run on.

My sister slowed her pace at the sound of my cheering. She didn’t want to miss seeing us, even if it added a few seconds to her time. She excitedly waved through her sweat and continued to strike: left foot, right foot, left foot, right foot. it was a feat of mental strength and rhythmic repetition. It was mile 9. The sight of her husband and two children, Daniel age 8, and Jay 6, were the source of encouragement necessary to continue running on her fractured foot, mother of 5 joints and lack of time. The boys grinned with pride. They were also impressed. They had never really considered their hockey and soccer speed coming from Mom, until she ran by with such graceful determination, in one of the first main groups of female runners. I cheered for my sister because she deserved it. It was her first race, and she was fast, even after having a whole bunch of babies. She was happy, too. Humbly proud of her accomplishment, gaining confidence with every stride and step, in herself, and in God’s love for her.

As I try to settle my thoughts about Boston, the images of my sister running by, the smiles on the faces of her boys, the thousands of other families who shared such similar moments, keep flashing in and out of my mind. We attend and participate in these things because they are supposed to be fun, an opportunity to deepen our experience as becoming better, faster, stronger, human beings. Its freedom at its finest in a very exposed and obvious way. The more I try to settle, the more I become unsettled. Freedom makes us who we are. And that’s exactly what these crazies are trying to take away. They capitalize on its delicate purity in an attempt to destroy it with fear and violence. And they always seem to pick the things that are the most beautiful. Any time something like this happens, I once again start to battle between wanting to be safe steward of my family and myself, and being a crazy paranoid person who can’t sleep because I’m convinced tonight is the night someone is going to break in and do terrible, awful, things. I want to attend a marathon as a spectator, or a runner, and not think about getting blown up. The thoughts, the fears, the anxieties, all make me want to run away and hide underneath all of the covers and never come out.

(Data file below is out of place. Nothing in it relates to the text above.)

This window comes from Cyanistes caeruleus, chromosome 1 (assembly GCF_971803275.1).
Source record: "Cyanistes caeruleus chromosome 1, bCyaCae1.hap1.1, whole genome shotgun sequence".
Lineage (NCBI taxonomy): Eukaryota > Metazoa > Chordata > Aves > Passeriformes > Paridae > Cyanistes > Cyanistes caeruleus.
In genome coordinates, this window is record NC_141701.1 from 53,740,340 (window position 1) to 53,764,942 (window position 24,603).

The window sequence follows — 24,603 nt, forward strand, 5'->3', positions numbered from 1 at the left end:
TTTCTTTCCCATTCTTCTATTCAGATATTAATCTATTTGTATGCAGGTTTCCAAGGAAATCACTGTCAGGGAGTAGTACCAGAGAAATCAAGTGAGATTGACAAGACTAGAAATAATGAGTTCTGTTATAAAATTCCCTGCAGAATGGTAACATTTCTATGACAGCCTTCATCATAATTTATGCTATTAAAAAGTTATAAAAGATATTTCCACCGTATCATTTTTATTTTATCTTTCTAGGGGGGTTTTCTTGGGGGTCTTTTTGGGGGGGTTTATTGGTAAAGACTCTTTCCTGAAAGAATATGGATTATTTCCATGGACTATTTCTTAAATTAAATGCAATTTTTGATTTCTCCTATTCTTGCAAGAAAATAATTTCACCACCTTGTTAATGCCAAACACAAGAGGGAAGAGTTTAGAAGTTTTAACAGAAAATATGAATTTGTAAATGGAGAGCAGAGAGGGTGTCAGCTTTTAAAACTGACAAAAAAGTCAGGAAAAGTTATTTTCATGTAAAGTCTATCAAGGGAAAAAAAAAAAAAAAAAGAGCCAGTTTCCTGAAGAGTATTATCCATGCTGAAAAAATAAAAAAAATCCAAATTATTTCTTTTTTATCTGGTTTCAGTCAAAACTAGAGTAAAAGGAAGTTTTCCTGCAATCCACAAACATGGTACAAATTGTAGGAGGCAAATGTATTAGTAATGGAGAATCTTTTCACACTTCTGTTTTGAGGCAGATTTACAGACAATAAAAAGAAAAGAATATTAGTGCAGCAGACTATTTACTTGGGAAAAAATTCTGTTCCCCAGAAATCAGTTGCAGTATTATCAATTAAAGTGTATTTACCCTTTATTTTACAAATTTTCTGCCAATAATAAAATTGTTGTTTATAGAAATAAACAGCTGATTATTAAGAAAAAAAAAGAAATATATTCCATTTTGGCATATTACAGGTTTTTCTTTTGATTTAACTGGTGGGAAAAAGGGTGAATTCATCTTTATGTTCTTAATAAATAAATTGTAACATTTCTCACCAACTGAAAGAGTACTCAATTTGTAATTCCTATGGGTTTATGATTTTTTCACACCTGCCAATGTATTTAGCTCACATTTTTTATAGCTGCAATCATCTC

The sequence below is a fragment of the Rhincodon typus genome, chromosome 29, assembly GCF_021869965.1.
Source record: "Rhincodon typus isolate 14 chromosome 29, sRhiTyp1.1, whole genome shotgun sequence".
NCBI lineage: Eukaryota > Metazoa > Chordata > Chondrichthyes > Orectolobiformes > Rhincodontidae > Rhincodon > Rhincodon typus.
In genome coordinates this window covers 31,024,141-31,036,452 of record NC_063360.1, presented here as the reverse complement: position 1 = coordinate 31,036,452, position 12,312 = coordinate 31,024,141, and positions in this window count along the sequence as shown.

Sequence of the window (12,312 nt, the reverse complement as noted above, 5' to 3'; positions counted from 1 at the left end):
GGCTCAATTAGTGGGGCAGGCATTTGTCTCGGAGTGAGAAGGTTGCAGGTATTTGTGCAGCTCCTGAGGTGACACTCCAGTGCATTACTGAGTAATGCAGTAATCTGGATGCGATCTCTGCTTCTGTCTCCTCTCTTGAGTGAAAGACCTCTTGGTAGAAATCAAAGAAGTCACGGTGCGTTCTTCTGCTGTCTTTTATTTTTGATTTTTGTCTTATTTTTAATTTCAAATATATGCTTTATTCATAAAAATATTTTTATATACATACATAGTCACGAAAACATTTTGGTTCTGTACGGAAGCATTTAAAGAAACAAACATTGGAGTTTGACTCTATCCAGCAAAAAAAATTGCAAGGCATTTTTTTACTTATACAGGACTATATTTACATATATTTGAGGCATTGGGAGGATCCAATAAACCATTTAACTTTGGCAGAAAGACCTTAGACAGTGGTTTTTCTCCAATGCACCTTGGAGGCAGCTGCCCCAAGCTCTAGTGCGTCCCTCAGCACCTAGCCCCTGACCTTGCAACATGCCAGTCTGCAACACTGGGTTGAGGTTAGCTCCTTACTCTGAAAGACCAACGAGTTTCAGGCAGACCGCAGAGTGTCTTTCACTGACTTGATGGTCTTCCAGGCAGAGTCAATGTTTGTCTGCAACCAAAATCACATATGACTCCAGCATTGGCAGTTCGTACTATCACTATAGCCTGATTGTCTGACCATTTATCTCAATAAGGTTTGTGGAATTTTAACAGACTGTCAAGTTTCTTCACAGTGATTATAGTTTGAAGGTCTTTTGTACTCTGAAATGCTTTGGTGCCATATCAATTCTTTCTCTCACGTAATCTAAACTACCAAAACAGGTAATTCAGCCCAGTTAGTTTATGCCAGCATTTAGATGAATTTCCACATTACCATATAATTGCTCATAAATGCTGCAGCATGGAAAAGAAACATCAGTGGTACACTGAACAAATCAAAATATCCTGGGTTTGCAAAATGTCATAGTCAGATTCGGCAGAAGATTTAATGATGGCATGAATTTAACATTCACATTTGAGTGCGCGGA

But, then, I would miss it. I would miss my kids running in the yard completely naked because they see no reason to wear pants, or shirts, or socks, or shoes when its hot and we own a hose. And I would miss my CCD kids praying for whatever loser did all this stupid stuff in Boston, because “he doesn’t want to be friends with Jesus,” and for the boy who died, who is exactly like them, except now, “he gets to be with Jesus all the way and meet his guardian angel.” The terrorist didn’t expect runners to run to the hospital to give their exhausted blood. Nor did he expect restaurant owners to open their doors to hungry people and give away free food. He didn’t want unknowing toddlers to run around their yard giggling the next day, or CCD students to pray for him and rejoice in his victim’s union with God. God is still Good, the race is not over, and He is the finish.

One thought on “run on.

  1. You made me think. I wish the terrorist would have read this a week ago. He might not have hurt anyone. How sad for them never to have had these nice thoughts.

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